Is it Time to Extinguish the Burning Platform?

One summer evening back in 1988, a gas pump exploded on an oil drilling rig 120 miles off the coast of Aberdeen, Scotland.  Near the stroke of midnight, three roughnecks faced a horrifying decision.  They could stay on deck with smoke filling their lungs, encircled by a fire so hot it was melting steel machinery.  Or they could take option two. They could jump off the 10-story high deck into hypothermic North Sea waters now dotted with huge chunks of metal debris.

One of the men chose to stay on deck.  The other two men leapt from the burning platform.

The jumpers survived the plunge and were picked up by a rescue boat minutes later.  The man who stayed perished in the fire.

“It was either jump or fry,” the survivors explained to a reporter.  Thus was born one of the most enduring metaphors in modern business: The burning platform.

The burning platform idea says that if change agents want people to do something new and different—to take the plunge—they need to set fire to the ground under their feet.  Otherwise, the thinking goes, they will give into their natural fear of change and their deep attachment to the status quo.

That’s the theory.  But does it actually work?  Does scaring your team into jumping get the results you want?


The scientific research on fear as a motivator can be summed up like this:

Fear is good at scaring people out of complacency.
Fear is bad at scaring people into creativity.

For example, a recent set of experiments by Kyle Emich and Lynne Vincent found that teams driven by fear and pressure were quicker to take action than teams who felt optimistic and excited.  (Score one for the burning platform.)

Here’s the problem: Those same fearful teams generated fewer solutions overall, and the solutions they did come up with were pretty obvious. When you look at fear from an evolutionary perspective, these results make sense.

Fear exists to help us survive immediate danger.  The whole purpose of fear is to narrow our vision and focus our energy on a single urgent act.  When a snarling bear woke up in the back of the cave, there was no time to gather Urg and Glug for an impromptu whiteboard session.  Fear told our fittest-for-survival ancestors to drop the cave-paint and get those Flintstone feet spinning!

So, if you just want Dave in accounting to break his addiction to filing cabinets and log on to the new software already, Dave!—then a “jump or fry” call-to-action might do the trick.  But when creativity is called for, fear often fails.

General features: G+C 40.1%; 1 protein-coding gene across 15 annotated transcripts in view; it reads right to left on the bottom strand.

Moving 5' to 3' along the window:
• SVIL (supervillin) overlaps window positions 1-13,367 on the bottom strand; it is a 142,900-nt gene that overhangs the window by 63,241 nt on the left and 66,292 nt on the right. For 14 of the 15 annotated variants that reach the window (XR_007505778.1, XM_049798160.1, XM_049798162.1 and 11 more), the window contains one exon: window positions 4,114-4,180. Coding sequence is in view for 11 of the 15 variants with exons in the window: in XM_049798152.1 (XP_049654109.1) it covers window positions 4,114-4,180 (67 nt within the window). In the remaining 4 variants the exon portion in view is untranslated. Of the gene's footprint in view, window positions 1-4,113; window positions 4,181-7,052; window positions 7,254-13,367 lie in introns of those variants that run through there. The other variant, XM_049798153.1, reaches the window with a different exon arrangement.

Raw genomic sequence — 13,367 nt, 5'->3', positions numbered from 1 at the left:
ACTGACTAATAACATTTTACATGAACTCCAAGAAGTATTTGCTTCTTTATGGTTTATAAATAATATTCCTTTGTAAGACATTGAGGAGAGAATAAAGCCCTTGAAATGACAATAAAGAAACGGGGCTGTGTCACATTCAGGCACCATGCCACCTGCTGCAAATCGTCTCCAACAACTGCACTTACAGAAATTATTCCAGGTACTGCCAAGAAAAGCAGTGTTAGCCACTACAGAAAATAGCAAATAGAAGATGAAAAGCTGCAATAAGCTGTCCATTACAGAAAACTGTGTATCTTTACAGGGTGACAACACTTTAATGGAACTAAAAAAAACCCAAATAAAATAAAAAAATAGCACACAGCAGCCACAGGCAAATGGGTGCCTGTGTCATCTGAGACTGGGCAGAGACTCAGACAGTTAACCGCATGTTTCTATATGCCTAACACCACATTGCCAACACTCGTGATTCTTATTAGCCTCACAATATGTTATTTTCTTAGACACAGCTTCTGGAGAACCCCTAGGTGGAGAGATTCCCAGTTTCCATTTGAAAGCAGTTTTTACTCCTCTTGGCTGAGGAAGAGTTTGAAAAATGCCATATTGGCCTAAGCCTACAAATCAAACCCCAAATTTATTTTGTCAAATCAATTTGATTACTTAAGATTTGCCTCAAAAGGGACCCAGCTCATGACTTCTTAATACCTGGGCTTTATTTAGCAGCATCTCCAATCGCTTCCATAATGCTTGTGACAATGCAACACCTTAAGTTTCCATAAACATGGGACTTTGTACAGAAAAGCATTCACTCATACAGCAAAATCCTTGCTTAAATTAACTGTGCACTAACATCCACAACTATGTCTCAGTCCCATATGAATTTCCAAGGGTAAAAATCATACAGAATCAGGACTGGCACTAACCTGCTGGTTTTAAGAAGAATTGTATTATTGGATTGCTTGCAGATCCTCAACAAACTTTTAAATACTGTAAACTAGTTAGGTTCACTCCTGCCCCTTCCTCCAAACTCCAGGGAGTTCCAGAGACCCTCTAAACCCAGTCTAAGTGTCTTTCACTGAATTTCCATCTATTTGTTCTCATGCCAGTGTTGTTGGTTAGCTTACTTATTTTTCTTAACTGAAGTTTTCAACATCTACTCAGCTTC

When faced with shifting customer desires, fear can shove leaders headfirst off a burning platform of lower-than-expected earnings and right into the icy waters of mindless cost-cutting programs, instead of shining a light on new avenues for meeting customers’ evolving needs and wants.


The “Burning Platform” metaphor was coined by a talented consultant in Atlanta named Daryl Conner.  For Conner, the vivid image of three men standing on the edge of a literal burning platform facing a life-or-death decision was a picture-perfect metaphor for his clients in the late 1980s.  He had been watching leader after leader lumber through their response to the changes bearing down on them—from globalization and deregulation to technology disruptions and a post-Black Monday economy which was receding faster than their hairlines.

Was Daryl Conner right?  Was his diagnosis accurate for that time and that place?  Honestly, I don’t know.  In 1988, I was too busy playing with GI Joes, watching the Dial MTV Countdown, and managing other affairs common to fifth-grade life at the end of the Reagan years.

What I can say is that Conner’s account of that pivotal era fits perfectly with everything else I’ve read about American managers in the eighties.  Most managers were struggling to come to terms with the fact that the halcyon days of the Eisenhower-era were long gone.  Back then “change management” was nothing more than a fancy name for organizing the coins on your dresser.

As a fellow word-worker myself, I applaud and admire Daryl Conner for concocting one of the most vivid metaphors in business history.  It’s plausible that his metaphor was a brilliant solution to the problem of the time.

We now know Conner was absolutely right about one thing: Complacency kills.  It was true then. It is true now.

Vincent and Emich’s study found that the worst-performing teams were not anxious or excited.  They were more or less checked out.  They brought to their work the same enthusiasm they brought to the airport bar during a flight delay.  That’s why fear is still with us today.  Fear does help us survive better than complacency does.

But if your goal is to thrive, and not merely survive, then there is a better way.


Previous research suggests that the emotional recipe for creative problem-solving is roughly three parts excitement and one part anxiety. That’s also what Emich and Vincent found.  The teams that produced—and then executed—the most innovative solutions were made up of 4-5 excited and optimistic team members, but were also rounded out with 1-2 Nervous Nelsons who couldn’t help checking the ticking clock. A little bit of anxiety can be healthy.

But in the early 2020s, don’t we already have an over-abundance of anxiety?  Do we really need to create more clock-watchers on our teams?  I don’t think so.

Today, what looks like complacency is often emotional fatigue.  Even though fear might combat complacency, fear exacerbates fatigue.  The best way to combat that lethargy is with levity, not fear.

Today, we need a little less jump-or-fry and a little more dream-and-fly. Instead of explaining how catastrophic it will be to lose the space race, let’s illustrate how exciting it will be to put a man on the moon.  Instead of scaring our people into taking a plunge, let’s make them feel safe enough to take some chances.

Instead of burning the platform, let’s light a torch.